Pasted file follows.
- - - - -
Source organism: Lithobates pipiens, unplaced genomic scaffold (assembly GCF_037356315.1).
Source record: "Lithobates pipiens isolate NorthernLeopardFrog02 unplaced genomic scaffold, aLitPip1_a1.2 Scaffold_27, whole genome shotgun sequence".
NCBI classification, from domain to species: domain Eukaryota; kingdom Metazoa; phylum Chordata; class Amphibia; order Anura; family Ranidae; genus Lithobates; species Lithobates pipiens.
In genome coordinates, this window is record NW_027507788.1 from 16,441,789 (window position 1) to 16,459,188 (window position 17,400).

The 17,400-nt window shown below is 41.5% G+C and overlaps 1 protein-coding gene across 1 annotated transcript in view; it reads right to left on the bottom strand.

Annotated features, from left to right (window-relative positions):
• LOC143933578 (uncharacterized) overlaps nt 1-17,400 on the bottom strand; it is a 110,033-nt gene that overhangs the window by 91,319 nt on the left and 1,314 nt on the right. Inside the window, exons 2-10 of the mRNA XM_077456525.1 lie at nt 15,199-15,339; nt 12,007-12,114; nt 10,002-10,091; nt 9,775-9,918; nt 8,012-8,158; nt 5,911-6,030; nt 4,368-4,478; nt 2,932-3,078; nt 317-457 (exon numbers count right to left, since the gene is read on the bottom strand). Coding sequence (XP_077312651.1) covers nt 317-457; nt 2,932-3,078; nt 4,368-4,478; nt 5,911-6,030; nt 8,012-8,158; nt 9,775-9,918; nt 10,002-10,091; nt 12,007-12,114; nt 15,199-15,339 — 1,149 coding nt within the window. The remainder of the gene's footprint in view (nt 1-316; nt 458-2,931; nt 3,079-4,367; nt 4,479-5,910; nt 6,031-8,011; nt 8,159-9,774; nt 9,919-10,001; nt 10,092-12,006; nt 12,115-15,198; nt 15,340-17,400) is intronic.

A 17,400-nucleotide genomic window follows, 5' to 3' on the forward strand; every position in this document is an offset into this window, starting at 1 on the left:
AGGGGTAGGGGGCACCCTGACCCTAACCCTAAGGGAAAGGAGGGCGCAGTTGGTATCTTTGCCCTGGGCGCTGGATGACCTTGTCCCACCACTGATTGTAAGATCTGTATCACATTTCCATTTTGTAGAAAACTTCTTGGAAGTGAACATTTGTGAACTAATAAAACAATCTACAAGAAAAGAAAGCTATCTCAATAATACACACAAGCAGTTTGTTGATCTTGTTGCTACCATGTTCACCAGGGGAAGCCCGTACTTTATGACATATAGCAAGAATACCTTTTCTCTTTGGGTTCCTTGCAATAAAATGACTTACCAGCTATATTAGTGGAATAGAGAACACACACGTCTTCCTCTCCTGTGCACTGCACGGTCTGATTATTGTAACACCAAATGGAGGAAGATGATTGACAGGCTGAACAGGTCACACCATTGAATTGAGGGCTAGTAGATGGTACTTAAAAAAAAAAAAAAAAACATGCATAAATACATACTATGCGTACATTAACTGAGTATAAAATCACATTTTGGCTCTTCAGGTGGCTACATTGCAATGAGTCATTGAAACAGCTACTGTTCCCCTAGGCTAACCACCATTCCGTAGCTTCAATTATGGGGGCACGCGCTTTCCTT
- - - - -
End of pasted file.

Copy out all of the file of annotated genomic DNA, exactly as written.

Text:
Source organism: Lithobates pipiens, unplaced genomic scaffold (assembly GCF_037356315.1).
Source record: "Lithobates pipiens isolate NorthernLeopardFrog02 unplaced genomic scaffold, aLitPip1_a1.2 Scaffold_27, whole genome shotgun sequence".
NCBI classification, from domain to species: domain Eukaryota; kingdom Metazoa; phylum Chordata; class Amphibia; order Anura; family Ranidae; genus Lithobates; species Lithobates pipiens.
In genome coordinates, this window is record NW_027507788.1 from 16,441,789 (window position 1) to 16,459,188 (window position 17,400).

The 17,400-nt window shown below is 41.5% G+C and overlaps 1 protein-coding gene across 1 annotated transcript in view; it reads right to left on the bottom strand.

Annotated features, from left to right (window-relative positions):
• LOC143933578 (uncharacterized) overlaps nt 1-17,400 on the bottom strand; it is a 110,033-nt gene that overhangs the window by 91,319 nt on the left and 1,314 nt on the right. Inside the window, exons 2-10 of the mRNA XM_077456525.1 lie at nt 15,199-15,339; nt 12,007-12,114; nt 10,002-10,091; nt 9,775-9,918; nt 8,012-8,158; nt 5,911-6,030; nt 4,368-4,478; nt 2,932-3,078; nt 317-457 (exon numbers count right to left, since the gene is read on the bottom strand). Coding sequence (XP_077312651.1) covers nt 317-457; nt 2,932-3,078; nt 4,368-4,478; nt 5,911-6,030; nt 8,012-8,158; nt 9,775-9,918; nt 10,002-10,091; nt 12,007-12,114; nt 15,199-15,339 — 1,149 coding nt within the window. The remainder of the gene's footprint in view (nt 1-316; nt 458-2,931; nt 3,079-4,367; nt 4,479-5,910; nt 6,031-8,011; nt 8,159-9,774; nt 9,919-10,001; nt 10,092-12,006; nt 12,115-15,198; nt 15,340-17,400) is intronic.

A 17,400-nucleotide genomic window follows, 5' to 3' on the forward strand; every position in this document is an offset into this window, starting at 1 on the left:
AGGGGTAGGGGGCACCCTGACCCTAACCCTAAGGGAAAGGAGGGCGCAGTTGGTATCTTTGCCCTGGGCGCTGGATGACCTTGTCCCACCACTGATTGTAAGATCTGTATCACATTTCCATTTTGTAGAAAACTTCTTGGAAGTGAACATTTGTGAACTAATAAAACAATCTACAAGAAAAGAAAGCTATCTCAATAATACACACAAGCAGTTTGTTGATCTTGTTGCTACCATGTTCACCAGGGGAAGCCCGTACTTTATGACATATAGCAAGAATACCTTTTCTCTTTGGGTTCCTTGCAATAAAATGACTTACCAGCTATATTAGTGGAATAGAGAACACACACGTCTTCCTCTCCTGTGCACTGCACGGTCTGATTATTGTAACACCAAATGGAGGAAGATGATTGACAGGCTGAACAGGTCACACCATTGAATTGAGGGCTAGTAGATGGTACTTAAAAAAAAAAAAAAAAACATGCATAAATACATACTATGCGTACATTAACTGAGTATAAAATCACATTTTGGCTCTTCAGGTGGCTACATTGCAATGAGTCATTGAAACAGCTACTGTTCCCCTAGGCTAACCACCATTCCGTAGCTTCAATTATGGGGGCACGCGCTTTCCTT